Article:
Mom blog: We leave the hospital…finally

SO HOW URGENT WAS IT? Recap: My dancer daughter’s foot began to creak
and hurt whenever she did “rises” and went up or down the stairs. I’ve
started working in an office, 9 to 5 (or 9:30 to 5:30, or 10 to 6), so
there is no chance to take her to her doctor during the day, I did as
many working moms and went to a hospital in the evening. Not to an
Emergency department, because I don’t presume to pretend that a creaky,
painful foot is an emergency – I went to Urgent Care, where I have been
before with a whooping cough child, and asthmatic child, a child with
dislocated ribs, so I know triage will determine the wait, and I’m
prepared and unembarrassed to present the case for what it is.

AS I LAY, WAITING As we sit, and I slouch down as I can so my head rests
on the back of the chair, my daughter points out if write her a note for
dance classes and studio, and she doesn’t have to walk up and down
stairs, we could actually go home. Ha, ha, ha. In for a penny, in for a
pound I tell her. We wait there a total of 25 minutes, then get sent to
a cubicle with the instruction that if anyone is already there, to send
them out, it is our cubicle. A very nice woman IS sitting in our
cubicle, but she is waiting while a doctor and nurse zoom into the
curtained bed area across from us. She explains she is waiting while
they take care of her mother. She is really sad, and says no old woman
should have to go through this.

FROM BEHIND THE CURTAIN Then I hear the voices behind the curtain –
“that’s it dear, move your knees up, move them apart, that’s it, a
little more, and there we go, whoops! there is goes! It’s OK now, it’s
back in! that’s good! All done!” Her daughter and I are standing
face-to-face in the cramped little cubicle, with Puffy Foot on the
chair. The woman is shamed, distressed, so hurt at her elderly mother
having to endure this, in a curtained-off examining bed in a room with
at least 10 cutained-off beds and cubicles. The doctor comes out and
launches into the fact her mother has a prolapsed uterus and it will
have to be taken care of. This most intimate of procedures, a violation
for sure for an elderly woman, discussions of the most intimate nature,
even the nurse’s and doctor’s instructions, heard by – try to guess – 14
complete strangers, right off the street. And University boy – remember
him? – was sent to a private room, with a door, to disrobe. I was
aghast. A sprained shoulder, migraine, puffy foot, sure, blare out the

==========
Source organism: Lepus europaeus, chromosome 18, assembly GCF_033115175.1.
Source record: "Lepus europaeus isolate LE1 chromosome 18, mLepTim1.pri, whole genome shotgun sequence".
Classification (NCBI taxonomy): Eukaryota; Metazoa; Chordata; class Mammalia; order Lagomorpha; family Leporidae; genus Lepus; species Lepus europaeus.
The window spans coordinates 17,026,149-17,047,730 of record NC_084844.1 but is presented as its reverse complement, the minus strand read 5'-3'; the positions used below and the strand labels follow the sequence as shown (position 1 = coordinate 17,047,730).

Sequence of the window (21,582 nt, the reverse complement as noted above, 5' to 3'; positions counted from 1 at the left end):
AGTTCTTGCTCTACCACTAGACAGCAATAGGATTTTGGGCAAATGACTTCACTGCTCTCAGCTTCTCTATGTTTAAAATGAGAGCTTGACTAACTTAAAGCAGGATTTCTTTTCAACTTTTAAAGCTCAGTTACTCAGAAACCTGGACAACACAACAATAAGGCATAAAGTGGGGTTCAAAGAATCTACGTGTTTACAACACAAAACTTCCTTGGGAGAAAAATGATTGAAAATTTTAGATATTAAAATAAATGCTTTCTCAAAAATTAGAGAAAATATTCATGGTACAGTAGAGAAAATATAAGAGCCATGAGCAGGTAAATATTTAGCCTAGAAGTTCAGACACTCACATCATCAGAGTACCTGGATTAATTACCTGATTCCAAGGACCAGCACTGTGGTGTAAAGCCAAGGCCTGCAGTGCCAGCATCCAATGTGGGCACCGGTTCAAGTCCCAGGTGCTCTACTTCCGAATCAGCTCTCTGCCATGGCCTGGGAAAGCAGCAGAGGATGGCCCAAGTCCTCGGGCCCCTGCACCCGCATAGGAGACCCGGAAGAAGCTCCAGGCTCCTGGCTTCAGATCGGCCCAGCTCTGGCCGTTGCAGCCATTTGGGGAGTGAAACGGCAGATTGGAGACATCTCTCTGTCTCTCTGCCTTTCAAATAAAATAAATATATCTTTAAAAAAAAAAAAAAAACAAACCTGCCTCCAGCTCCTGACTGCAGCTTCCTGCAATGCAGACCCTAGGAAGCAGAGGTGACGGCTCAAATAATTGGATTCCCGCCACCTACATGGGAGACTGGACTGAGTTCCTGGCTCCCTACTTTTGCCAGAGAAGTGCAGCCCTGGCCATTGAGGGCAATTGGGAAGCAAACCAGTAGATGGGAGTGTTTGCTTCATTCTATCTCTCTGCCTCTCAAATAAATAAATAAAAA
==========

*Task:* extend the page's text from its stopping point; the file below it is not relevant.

examination on the intercom, but an elderly woman with a prolapsed
uterus, and we all get to hear? If I were her daughter, I’d have raised
a pen and a made a few phone calls the next day. Maybe she did.

DR. DeMILLE, WE’RE READY FOR OUR CLOSEUP Oh yay, oh yay, the doctor is
here. My daughter displays both feet, side by side, and the doctor
starts gentle poking and squeezing and asking for the “traumatic”
incident. For the first time in her 15-year-old life, my girl had no
dramatic, traumatic tale to retell. “It just started to creak, then it
hurt when I did certain moves, now it’s all puffy and ugly.” He said no
x-ray, since there was no tauma, just ice, rest, advil (ah, the IRA
prescription, much like the BRAT diet. I do so love acronyms, lol). No
bang, just a whimper. Most important though, and had we not waited it
out, her teachers at school would have had her work through the pain, to
which the doc said no way.

THE TALLY Two and a half hours at Urgent Care, some drama, some
entertainment, some vicarious flirting, even pathos, then relief. My
Dancerina will dance in competition this season after a respectable
rest, and hey, there’s a Tim’s right on the corner.

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5 Responses

  1. I remember that… I felt really bad for the old woman. That would have been so embarrassing. And I remember university guy too (he was pretty good looking)!
    Now it’s not my foot, it’s my hip! I think maybe we were meant to be around hospitals forever.
    Love Tessa

  2. I’m glad there’s another mother with trouble finding a GP with extended or weekend hours. Suddenly, I don’t feel so alone. Isn’t that what all the noise about LHINs was about? More hours, more help? Geez….

  3. All I’ve heard about LHINs is they tend to service large areas while leaving smaller centers without the staff and the resources they need. I’ve been considering seeing a nurse practitioner to improve my family’s care. For now I consult my RN mom.

  4. I think it is a shame the way that elderly woman was treated. I find that elderly patients often are not treated in a very respectful manner. My in-laws are quite elderly and have a multitude of health problems. My FIL has many tales of their being treated in a less than courteous manner.

  5. I’m an American … where there is a lot of talk about making changes in our health care options & there are those who think we need to have the government take over health care altogether. Your story about your wait doesn’t sound much different from any emergency room I’ve had to wait around in here for any number of reasons. I wonder what it would take for there to be improvements? How about we all make the doctors & nurses have to make appointments with us in order to earn their living? ?? ?? Just a weird thought sorry!!!

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